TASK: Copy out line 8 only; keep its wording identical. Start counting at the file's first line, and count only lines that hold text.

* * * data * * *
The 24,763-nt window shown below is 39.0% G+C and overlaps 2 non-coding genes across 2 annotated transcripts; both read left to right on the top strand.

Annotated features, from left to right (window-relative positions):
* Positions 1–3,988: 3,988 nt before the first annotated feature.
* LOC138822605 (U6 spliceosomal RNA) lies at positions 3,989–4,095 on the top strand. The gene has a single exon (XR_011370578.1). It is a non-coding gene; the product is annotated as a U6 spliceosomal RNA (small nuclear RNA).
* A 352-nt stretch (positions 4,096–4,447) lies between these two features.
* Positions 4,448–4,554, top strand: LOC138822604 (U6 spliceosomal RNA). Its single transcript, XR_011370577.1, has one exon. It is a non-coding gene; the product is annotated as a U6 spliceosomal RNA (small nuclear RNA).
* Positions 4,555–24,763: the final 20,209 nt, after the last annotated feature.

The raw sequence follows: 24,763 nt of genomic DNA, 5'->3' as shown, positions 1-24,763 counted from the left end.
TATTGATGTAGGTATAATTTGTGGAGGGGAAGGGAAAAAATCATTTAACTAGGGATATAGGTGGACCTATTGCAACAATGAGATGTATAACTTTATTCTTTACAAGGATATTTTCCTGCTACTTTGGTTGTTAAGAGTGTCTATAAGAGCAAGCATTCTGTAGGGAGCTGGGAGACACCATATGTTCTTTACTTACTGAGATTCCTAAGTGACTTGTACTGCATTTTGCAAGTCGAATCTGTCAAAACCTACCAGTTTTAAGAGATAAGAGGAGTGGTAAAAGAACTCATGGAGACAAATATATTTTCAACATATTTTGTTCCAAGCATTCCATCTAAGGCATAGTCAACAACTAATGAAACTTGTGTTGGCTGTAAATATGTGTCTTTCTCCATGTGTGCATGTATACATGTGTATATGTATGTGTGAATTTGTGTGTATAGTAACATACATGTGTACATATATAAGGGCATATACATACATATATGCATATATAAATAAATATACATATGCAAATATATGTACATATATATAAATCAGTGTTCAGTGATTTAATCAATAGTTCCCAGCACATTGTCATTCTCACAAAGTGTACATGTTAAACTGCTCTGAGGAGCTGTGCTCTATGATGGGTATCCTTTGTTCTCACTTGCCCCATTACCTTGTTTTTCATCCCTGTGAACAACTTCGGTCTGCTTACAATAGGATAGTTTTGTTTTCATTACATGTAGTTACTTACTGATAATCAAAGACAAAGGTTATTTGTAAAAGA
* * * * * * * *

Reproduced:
The raw sequence follows: 24,763 nt of genomic DNA, 5'->3' as shown, positions 1-24,763 counted from the left end.